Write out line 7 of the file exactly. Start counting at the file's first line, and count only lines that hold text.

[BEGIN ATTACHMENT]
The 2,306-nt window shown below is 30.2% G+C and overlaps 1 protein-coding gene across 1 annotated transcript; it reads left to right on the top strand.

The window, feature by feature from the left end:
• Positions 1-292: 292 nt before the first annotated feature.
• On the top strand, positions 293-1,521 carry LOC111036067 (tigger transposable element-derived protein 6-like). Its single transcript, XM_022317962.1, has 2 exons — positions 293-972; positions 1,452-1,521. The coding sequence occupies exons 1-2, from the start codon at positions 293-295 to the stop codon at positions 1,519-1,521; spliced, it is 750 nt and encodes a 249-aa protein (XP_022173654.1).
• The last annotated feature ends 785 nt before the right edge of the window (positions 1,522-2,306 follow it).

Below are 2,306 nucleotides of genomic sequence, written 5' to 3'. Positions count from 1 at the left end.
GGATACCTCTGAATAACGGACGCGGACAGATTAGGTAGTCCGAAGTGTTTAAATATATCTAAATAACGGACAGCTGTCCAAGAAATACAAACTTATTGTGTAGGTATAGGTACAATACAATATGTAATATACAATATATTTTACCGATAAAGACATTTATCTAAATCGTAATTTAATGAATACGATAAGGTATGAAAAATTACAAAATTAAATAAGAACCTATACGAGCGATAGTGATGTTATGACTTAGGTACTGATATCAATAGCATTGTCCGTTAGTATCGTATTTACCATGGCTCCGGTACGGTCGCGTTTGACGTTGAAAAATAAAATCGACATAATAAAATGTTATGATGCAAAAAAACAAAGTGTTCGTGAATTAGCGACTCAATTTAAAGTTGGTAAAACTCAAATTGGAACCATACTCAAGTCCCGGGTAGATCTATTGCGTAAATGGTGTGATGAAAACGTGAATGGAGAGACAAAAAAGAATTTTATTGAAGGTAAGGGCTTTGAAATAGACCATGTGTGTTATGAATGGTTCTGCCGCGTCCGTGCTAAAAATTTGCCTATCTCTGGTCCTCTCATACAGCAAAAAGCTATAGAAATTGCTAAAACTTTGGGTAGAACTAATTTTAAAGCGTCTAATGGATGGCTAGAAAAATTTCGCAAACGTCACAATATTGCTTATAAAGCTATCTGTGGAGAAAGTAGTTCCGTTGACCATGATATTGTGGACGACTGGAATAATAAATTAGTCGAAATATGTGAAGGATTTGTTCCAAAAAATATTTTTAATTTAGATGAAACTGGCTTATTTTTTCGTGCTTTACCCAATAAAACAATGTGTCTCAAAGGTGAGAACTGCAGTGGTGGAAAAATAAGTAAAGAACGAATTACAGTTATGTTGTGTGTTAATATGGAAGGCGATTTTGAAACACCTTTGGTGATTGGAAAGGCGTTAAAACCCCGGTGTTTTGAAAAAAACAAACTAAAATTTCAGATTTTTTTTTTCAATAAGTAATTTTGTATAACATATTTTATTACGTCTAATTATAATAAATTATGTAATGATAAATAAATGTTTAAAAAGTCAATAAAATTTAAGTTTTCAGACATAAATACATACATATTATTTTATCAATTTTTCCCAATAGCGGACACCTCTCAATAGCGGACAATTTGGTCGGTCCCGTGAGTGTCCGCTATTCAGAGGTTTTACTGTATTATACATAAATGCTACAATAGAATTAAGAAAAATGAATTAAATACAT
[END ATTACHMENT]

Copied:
GGATACCTCTGAATAACGGACGCGGACAGATTAGGTAGTCCGAAGTGTTTAAATATATCTAAATAACGGACAGCTGTCCAAGAAATACAAACTTATTGTGTAGGTATAGGTACAATACAATATGTAATATACAATATATTTTACCGATAAAGACATTTATCTAAATCGTAATTTAATGAATACGATAAGGTATGAAAAATTACAAAATTAAATAAGAACCTATACGAGCGATAGTGATGTTATGACTTAGGTACTGATATCAATAGCATTGTCCGTTAGTATCGTATTTACCATGGCTCCGGTACGGTCGCGTTTGACGTTGAAAAATAAAATCGACATAATAAAATGTTATGATGCAAAAAAACAAAGTGTTCGTGAATTAGCGACTCAATTTAAAGTTGGTAAAACTCAAATTGGAACCATACTCAAGTCCCGGGTAGATCTATTGCGTAAATGGTGTGATGAAAACGTGAATGGAGAGACAAAAAAGAATTTTATTGAAGGTAAGGGCTTTGAAATAGACCATGTGTGTTATGAATGGTTCTGCCGCGTCCGTGCTAAAAATTTGCCTATCTCTGGTCCTCTCATACAGCAAAAAGCTATAGAAATTGCTAAAACTTTGGGTAGAACTAATTTTAAAGCGTCTAATGGATGGCTAGAAAAATTTCGCAAACGTCACAATATTGCTTATAAAGCTATCTGTGGAGAAAGTAGTTCCGTTGACCATGATATTGTGGACGACTGGAATAATAAATTAGTCGAAATATGTGAAGGATTTGTTCCAAAAAATATTTTTAATTTAGATGAAACTGGCTTATTTTTTCGTGCTTTACCCAATAAAACAATGTGTCTCAAAGGTGAGAACTGCAGTGGTGGAAAAATAAGTAAAGAACGAATTACAGTTATGTTGTGTGTTAATATGGAAGGCGATTTTGAAACACCTTTGGTGATTGGAAAGGCGTTAAAACCCCGGTGTTTTGAAAAAAACAAACTAAAATTTCAGATTTTTTTTTTCAATAAGTAATTTTGTATAACATATTTTATTACGTCTAATTATAATAAATTATGTAATGATAAATAAATGTTTAAAAAGTCAATAAAATTTAAGTTTTCAGACATAAATACATACATATTATTTTATCAATTTTTCCCAATAGCGGACACCTCTCAATAGCGGACAATTTGGTCGGTCCCGTGAGTGTCCGCTATTCAGAGGTTTTACTGTATTATACATAAATGCTACAATAGAATTAAGAAAAATGAATTAAATACAT